CASE 18049 Published on 15.03.2023

Gorlin-Goltz syndrome



Case Type

Clinical Cases


Sayani Mahal

Narayan Memorial Hospital, Kolkata, India


19 years, male

Area of Interest CNS, Head and neck, Musculoskeletal bone, Musculoskeletal soft tissue ; No Imaging Technique
Clinical History

A 19-year male patient suffered from road traffic accident and experienced severe pain in the neck. GCS of the patient at presentation was 13/15.

Imaging Findings

Axial CT images of the brain in bone window shows calcification of the falx (Figure 1) and chunky calcification along the tentorium (Figure 2). Multiple expansile, lytic lesion with scalloped, well-corticated borders were seen in left ramus of the mandible. Coronal CT head in bone window shows that the cystic lesions are occurring in conjunction with an impacted tooth, suggestive of odontogenic keratocyst (Figure 3). Well-defined unilocular cystic lesions were seen in maxilla with a bony smooth or scalloped border and internal calcification. Cortical breach is seen along margins of both lesions.



Gorlin-Goltz syndrome also known as basal cell nevus syndrome is an autosomal dominant disorder, first delineated by Gorlin and Goltz in 1960. The prevalence varies from 1/57,000 to 1/256, and a male-to-female ratio of 1:1 has been reported.

The chief pathogenesis is loss of human patched gene (PTCH1 gene) on chromosome 9, a tumour suppressor gene [1,2].

Clinical Perspective

This syndrome presents with a gamut of signs and syndromes which include odontogenic keratocysts, basal cell carcinomas (BCCs), intracranial ectopic calcifications of the falx cerebri, skeletal abnormalities, hyperkeratosis of palms and soles. Calvarial abnormalities like macrocephaly with frontal bossing and cleft lip/palate. Medulloblastomas, meningiomas, ovarian and cardiac fibromas are among the most commonly reported neoplasms in these people.

Imaging Perspective

The diagnosis is based on diagnostic criteria devised by Evans et al, which were later revised by Kimonis et al [2,3].

Major criteria consist of:

  1. More than two basal cell carcinomas or one in patient <20 years old;
  2. Odontogenic keratocysts of the jaw;
  3. Three or more palmar or plantar pits;
  4. Bilamellar calcifications of falx cerebri and tentorium;
  5. Bifid or fused, or markedly splayed ribs;
  6. First-degree relative with Gorlin-Goltz syndrome.

Minor criteria consist of [3,4]:

  1. Macrocephaly;
  2. Congenital anomalies (cleft lip or palate, frontal bossing, coarse facies, and moderate or severe hypertelorism);
  3. Other skeletal anomalies (Sprengel deformity, marked pectus deformity, and marked syndactyly of the digits);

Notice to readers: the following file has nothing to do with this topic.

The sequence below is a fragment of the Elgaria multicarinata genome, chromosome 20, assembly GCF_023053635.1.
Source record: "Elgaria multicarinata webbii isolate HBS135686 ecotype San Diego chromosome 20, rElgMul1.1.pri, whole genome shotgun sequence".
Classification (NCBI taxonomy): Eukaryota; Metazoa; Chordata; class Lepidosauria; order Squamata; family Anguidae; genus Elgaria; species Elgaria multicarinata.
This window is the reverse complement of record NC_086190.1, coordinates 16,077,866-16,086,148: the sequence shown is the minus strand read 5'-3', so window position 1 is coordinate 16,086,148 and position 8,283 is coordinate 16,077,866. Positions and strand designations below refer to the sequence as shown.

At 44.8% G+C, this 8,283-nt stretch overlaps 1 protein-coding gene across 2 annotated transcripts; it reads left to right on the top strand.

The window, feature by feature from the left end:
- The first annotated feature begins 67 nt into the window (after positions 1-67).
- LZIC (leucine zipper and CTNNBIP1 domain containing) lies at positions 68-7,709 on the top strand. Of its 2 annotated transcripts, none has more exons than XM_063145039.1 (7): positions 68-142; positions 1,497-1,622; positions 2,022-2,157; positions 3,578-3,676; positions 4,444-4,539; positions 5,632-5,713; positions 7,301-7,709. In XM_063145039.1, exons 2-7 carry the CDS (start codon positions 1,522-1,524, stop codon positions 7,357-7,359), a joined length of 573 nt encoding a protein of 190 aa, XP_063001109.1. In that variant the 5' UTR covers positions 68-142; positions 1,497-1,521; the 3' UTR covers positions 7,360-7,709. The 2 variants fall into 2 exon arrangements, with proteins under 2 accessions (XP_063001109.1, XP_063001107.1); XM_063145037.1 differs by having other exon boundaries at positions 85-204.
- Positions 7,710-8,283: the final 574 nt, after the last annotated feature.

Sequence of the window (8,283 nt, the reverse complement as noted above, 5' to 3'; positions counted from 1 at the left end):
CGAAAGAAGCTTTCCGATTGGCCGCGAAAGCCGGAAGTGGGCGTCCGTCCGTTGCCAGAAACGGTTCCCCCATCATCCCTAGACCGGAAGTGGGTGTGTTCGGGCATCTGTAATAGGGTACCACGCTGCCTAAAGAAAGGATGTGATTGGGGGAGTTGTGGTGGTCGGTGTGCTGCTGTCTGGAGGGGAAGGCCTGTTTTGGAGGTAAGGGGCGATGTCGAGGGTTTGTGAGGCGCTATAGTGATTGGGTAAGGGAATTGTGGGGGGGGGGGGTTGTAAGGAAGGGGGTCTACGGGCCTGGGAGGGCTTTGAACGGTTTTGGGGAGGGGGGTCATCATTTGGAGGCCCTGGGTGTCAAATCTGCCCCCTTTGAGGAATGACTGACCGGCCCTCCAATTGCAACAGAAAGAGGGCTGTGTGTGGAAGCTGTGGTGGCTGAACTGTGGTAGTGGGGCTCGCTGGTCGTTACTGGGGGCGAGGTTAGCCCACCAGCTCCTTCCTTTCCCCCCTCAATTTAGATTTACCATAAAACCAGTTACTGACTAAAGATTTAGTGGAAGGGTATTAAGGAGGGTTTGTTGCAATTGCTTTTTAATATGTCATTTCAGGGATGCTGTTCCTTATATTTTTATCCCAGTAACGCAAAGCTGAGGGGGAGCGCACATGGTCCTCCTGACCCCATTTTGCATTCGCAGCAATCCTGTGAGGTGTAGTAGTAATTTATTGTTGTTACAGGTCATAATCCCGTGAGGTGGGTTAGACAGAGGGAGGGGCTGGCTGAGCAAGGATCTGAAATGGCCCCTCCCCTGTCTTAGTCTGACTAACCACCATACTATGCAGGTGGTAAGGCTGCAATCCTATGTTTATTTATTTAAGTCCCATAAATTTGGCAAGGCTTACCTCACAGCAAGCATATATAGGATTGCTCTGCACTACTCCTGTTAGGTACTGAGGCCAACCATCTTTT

4. Radiologic anomalies (such as bridging of the sella turcica, vertebral anomalies, modelling defects of the hands and feet, or flame-shaped lucencies of the hands and the feet);
  5. Ovarian fibroma or myeloblastoma.

Two (2) major criteria or 1 major and 2 minor criteria are needed to diagnose Gorlin-Goltz syndrome.

Two most conspicuous features – OKC and falx calcification – are only diagnosed properly after radiological examination and thus radiologists play an important role in prompt diagnosis.

OKC in Gorlin-Goltz syndrome are unilocular or multilocular radiolucencies in mandibular body, angle, or ramus. They have smooth or scalloped border. The cysts may cause displacement of teeth and delay in dental development in children. Falx calcification though visible on radiographs are better seen on CT. Brain MRI is the modality of choice in suspected medulloblastoma in a child with the syndrome. Pelvic ultrasound is the modality of choice for ovarian fibromas.


The accepted treatment includes:

  1. Decompression and marsupialization;
  2. Enucleation and reconstruction of bony defect;
  3. Enucleation and liquid nitrogen cryotherapy;
  4. Block resection with/without preservation of the jaw continuity [3].

Prognosis depends on location and size of the cysts, associated teeth, mucosal involvement. Development of infection is a major hindering factor.

Take Home Message / Teaching Points

Gorlin-Goltz syndrome is an autosomal dominant condition primarily multiple odontogenic keratocysts, basal cell carcinomas and skeletal anomalies. This syndrome can be diagnosed early by radiologist as OKCs are usually one of the first manifestations of the syndrome. Prompt diagnosis and treatment is important for reducing the severity of long-term sequelae of this syndrome.

Differential Diagnosis List
Gorlin-Goltz syndrome
Bazex Syndrome
Muir-Torre syndrome
Final Diagnosis
Gorlin-Goltz syndrome
Case information
DOI: 10.35100/eurorad/case.18049
ISSN: 1563-4086